Stimulation of cell growth and cell cycle progression is considered the other side of the coin, opposite to cell cycle arrest, sustaining the emergence of a senescence phenotype.12 In an earlier report, we described the overexpression cell cycle-related gene products, including cyclin D1, CDK4, and proliferating cell nuclear antigen (PCNA), in rat liver exposed to RS.25 In the present study we extended the analysis to mTOR, which plays a pivotal role at the crossroads of cell metabolism, integrating energy balance and cell growth signals.26 There is in fact evidence to indicate that activation of mTOR under conditions of cell cycle arrest leads to cell senescence.12, 27
The results are presented in Fig. 5A: increased levels of mTOR protein are detected in the liver of rats exposed to RS compared to untreated controls; such a difference was still more prominent in groups receiving PH and killed 4 weeks later, despite the fact that PH caused a decrease in mTOR levels in both RS and control groups. We also confirmed the accumulation of cyclin D1 in rat liver treated with RS, as reported25; moreover, a further increase in this protein was seen in the group receiving RS+PH and killed 4 weeks later (Fig. 5A).
Expression of IL-6 in Rat Liver Exposed to RS.
A most intriguing feature of cell senescence is the associated secretory phenotype (SASP).28 This pattern of gene expression includes a series of cytokines, growth factors, and other products that are secreted by senescent cells and can exert a plethora of biological effects, mostly limited to the local tissue microenvironment.29 The specific composition of SASP is likely to vary depending on cell and tissue type. However, a consistent finding is the presence of the inflammatory cytokine IL-6, which has also been implicated in reinforcing the senescence phenotype through autocrine and/or paracrine mechanisms.30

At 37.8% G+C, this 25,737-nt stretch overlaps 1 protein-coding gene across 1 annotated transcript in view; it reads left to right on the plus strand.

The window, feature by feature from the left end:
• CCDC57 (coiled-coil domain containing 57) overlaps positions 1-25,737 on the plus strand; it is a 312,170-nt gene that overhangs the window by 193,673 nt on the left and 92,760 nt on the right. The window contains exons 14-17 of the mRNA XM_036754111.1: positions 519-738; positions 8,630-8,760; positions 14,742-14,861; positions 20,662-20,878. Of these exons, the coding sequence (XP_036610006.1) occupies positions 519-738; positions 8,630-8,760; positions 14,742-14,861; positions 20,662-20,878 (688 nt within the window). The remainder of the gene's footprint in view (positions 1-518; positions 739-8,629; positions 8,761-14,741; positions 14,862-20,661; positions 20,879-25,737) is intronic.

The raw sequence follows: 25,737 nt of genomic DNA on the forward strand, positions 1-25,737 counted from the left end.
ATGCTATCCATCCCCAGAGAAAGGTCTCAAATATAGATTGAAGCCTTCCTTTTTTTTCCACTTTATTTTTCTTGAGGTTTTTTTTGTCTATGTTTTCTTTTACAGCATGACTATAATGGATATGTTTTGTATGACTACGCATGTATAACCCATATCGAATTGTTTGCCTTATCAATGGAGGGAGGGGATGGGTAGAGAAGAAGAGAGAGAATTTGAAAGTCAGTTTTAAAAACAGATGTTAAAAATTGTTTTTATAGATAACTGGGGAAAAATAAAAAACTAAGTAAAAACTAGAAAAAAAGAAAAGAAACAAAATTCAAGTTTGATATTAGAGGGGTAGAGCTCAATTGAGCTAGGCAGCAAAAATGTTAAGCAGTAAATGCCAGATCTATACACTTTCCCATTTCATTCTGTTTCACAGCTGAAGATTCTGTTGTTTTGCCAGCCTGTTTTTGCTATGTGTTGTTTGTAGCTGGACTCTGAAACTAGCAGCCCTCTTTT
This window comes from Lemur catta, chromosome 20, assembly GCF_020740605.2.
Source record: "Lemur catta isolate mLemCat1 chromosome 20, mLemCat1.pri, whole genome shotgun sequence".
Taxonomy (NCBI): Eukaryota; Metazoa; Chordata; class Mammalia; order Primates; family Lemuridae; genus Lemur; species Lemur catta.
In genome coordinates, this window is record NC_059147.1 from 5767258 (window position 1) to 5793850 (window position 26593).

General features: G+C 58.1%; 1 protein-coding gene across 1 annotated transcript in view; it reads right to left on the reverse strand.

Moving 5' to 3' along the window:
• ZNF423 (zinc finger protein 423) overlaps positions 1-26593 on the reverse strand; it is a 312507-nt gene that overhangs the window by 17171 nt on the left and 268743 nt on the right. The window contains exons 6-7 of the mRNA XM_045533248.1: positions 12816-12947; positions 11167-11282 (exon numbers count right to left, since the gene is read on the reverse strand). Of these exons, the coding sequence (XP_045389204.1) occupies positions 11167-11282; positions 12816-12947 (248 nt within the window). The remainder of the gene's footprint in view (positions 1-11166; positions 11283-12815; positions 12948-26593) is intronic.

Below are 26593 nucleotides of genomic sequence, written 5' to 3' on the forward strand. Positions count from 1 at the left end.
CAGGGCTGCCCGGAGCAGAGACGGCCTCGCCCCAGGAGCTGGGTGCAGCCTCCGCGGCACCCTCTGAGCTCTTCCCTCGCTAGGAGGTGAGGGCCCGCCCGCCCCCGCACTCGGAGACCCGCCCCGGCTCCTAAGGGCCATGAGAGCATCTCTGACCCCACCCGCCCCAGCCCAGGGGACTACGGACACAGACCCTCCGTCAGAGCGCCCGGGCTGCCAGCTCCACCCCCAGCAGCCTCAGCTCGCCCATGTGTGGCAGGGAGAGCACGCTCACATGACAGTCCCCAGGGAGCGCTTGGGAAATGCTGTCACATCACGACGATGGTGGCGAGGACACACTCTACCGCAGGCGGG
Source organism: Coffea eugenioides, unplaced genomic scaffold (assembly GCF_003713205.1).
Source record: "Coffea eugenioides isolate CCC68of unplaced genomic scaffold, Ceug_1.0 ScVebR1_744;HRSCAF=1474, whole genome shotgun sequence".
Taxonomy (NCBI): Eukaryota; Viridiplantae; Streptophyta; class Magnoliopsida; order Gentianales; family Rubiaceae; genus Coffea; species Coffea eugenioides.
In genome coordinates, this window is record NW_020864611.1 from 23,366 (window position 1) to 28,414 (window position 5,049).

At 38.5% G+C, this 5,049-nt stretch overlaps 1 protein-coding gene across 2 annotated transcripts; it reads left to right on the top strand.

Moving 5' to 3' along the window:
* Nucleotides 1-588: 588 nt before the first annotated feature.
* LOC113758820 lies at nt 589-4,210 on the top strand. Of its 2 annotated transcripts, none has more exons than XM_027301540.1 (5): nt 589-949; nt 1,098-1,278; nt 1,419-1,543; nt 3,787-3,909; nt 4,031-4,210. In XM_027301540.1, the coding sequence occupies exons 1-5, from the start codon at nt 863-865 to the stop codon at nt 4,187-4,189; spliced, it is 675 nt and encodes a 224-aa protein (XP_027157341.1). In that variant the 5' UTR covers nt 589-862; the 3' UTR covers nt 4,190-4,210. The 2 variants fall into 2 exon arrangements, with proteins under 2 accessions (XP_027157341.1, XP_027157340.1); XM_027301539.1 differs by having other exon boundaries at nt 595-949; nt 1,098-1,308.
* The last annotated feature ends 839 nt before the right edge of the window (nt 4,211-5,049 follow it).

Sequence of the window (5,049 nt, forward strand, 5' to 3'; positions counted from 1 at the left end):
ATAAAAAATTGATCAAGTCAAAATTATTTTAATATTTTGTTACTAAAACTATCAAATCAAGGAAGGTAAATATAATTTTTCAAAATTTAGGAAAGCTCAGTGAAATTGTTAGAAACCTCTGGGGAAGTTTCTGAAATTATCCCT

Based on this evidence, it appeared reasonable to explore the possibility that alterations in IL-6 expression might also be present in rat liver exposed to RS. As documented in Fig. 5B,C, both IL-6 mRNA and protein levels were found to be increased in animals treated with RS; a further increase in both parameters was seen in RS+PH group, and this was particularly prominent for IL-6 mRNA.
Regenerative Nodules Do Not Express Markers of Cell Senescence.
Remarkably, no signs of phenotypic senescence were seen in regenerative nodules developing in rats given RS and PH. These nodules have long been described in the literature31 and are composed of small hepatocytes that are able to withstand the cell cycle block imposed by RS on surrounding parenchymal cells. They slowly expand and replace the entire liver, in a process unfolding over several months that we have referred to as endogenous liver repopulation.32 The cell of origin of small hepatocytes is still a matter of debate.33, 34